Association Between Microstructural Asymmetry of Temporal Lobe White Matter and Memory Decline After Anterior Temporal Lobectomy

Background and Objectives

Risk for memory decline is a substantial concern in patients with temporal lobe epilepsy (TLE) undergoing anterior temporal lobectomy (ATL). Although prior studies have identified associations between memory and integrity of white matter (WM) networks within the medial temporal lobe (MTL) preoperatively, we contribute a study examining whether microstructural asymmetry of deep and superficial WM networks within the MTL predicts postoperative memory decline.


Patients with drug-resistant TLE were recruited from 2 epilepsy centers in a prospective longitudinal study. All patients completed preoperative T1 and diffusion-weighted MRI (DWI) as well as preoperative and postoperative neuropsychological testing. Preoperative fractional anisotropy (FA) of the WM directly beneath the neocortex (i.e., superficial WM [SWM]) and of deep WM tracts associated with memory were calculated. Asymmetry was calculated for hippocampal volume and FA of each WM tract or region and examined in linear and logistic regressions with preoperative to postoperative memory change as the primary outcome.


Data were analyzed from 42 patients with TLE (19 left TLE [LTLE], 23 right TLE [RTLE]) who underwent ATL. Leftward FA asymmetry of the entorhinal SWM was associated with decline on prose and associative recall in LTLE, whereas leftward FA asymmetry of the uncinate fasciculus (UNC) was associated with decline on prose recall only. After controlling for preoperative memory score and hippocampal volume, leftward FA asymmetry of the entorhinal SWM uniquely contributed to decline in both prose and associative recall (β = –0.46; SE 0.14 and β = –0.68; SE 0.22, respectively) and leftward FA asymmetry of the UNC uniquely contributed to decline in prose recall (β = –0.31; SE 0.14). A model combining asymmetry of hippocampal volume and entorhinal FA correctly classified memory outcomes in 79% of patients with LTLE for prose (area under the curve [AUC] 0.89; sensitivity 82%; specificity 75%) and 81% of patients for associative (AUC 0.79; sensitivity 83%; specificity 80%) recall. Entorhinal SWM asymmetry was the strongest predictor in both models.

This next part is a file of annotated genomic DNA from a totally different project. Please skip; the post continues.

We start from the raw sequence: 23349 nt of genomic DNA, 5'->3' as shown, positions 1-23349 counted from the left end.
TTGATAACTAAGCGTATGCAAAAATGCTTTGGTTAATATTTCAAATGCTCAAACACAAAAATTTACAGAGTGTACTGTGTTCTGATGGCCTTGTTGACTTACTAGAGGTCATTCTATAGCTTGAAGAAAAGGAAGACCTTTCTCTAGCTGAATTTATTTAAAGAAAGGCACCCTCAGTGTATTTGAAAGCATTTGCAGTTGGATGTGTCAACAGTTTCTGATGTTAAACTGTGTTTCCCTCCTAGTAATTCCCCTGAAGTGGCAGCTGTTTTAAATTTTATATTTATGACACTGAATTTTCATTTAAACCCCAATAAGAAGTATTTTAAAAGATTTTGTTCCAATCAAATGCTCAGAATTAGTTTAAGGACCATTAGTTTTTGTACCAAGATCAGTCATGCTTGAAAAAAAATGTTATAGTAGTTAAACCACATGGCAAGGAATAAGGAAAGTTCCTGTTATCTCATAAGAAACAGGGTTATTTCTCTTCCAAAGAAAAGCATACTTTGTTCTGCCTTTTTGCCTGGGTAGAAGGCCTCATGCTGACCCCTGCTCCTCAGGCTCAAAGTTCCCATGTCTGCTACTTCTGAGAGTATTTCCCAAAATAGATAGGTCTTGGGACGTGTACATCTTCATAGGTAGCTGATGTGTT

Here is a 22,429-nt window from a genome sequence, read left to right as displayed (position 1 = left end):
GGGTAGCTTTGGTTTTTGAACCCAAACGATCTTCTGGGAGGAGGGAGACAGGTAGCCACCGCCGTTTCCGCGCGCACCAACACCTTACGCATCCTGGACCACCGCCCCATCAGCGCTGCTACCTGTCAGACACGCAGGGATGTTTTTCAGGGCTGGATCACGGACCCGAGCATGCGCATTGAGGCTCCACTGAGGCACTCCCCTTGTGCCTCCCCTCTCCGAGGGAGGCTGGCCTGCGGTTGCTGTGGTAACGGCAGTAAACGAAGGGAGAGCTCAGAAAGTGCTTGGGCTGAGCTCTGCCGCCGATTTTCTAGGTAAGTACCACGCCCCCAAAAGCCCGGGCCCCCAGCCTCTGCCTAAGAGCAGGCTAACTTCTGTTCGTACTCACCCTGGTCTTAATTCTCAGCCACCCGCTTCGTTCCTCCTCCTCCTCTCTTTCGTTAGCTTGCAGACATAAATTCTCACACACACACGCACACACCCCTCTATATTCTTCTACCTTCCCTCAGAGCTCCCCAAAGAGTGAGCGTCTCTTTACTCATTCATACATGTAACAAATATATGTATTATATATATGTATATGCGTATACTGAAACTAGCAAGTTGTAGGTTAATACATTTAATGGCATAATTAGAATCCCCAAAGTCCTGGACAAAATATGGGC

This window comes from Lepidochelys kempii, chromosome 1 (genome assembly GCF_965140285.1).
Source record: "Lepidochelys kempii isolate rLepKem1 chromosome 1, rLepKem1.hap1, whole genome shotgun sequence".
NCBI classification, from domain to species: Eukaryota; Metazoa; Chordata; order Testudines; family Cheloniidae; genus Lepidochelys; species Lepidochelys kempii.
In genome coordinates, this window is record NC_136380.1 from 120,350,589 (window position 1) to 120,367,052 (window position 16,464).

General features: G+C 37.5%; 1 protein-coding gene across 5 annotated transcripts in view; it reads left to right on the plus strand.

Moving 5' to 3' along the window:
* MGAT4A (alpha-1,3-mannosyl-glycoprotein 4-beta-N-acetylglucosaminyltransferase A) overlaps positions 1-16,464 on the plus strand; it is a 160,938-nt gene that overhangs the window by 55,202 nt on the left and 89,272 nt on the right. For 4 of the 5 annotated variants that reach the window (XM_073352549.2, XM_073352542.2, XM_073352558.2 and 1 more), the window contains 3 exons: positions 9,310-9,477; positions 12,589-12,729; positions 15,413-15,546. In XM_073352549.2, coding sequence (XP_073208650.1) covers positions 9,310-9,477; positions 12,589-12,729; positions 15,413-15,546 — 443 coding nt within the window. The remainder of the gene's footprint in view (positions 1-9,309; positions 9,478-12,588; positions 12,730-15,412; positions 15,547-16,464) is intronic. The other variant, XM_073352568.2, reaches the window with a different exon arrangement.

Preoperative asymmetry of deep WM and SWM integrity within the MTL is a strong predictor of postoperative memory decline in TLE, suggesting that surgical decision-making may benefit from considering each patient’s WM network adequacy and reserve in addition to hippocampal integrity.

Classification of Evidence

This study provides Class II evidence that preoperative asymmetry of deep WM and SWM integrity within the MTL is a predictor of postoperative memory decline.

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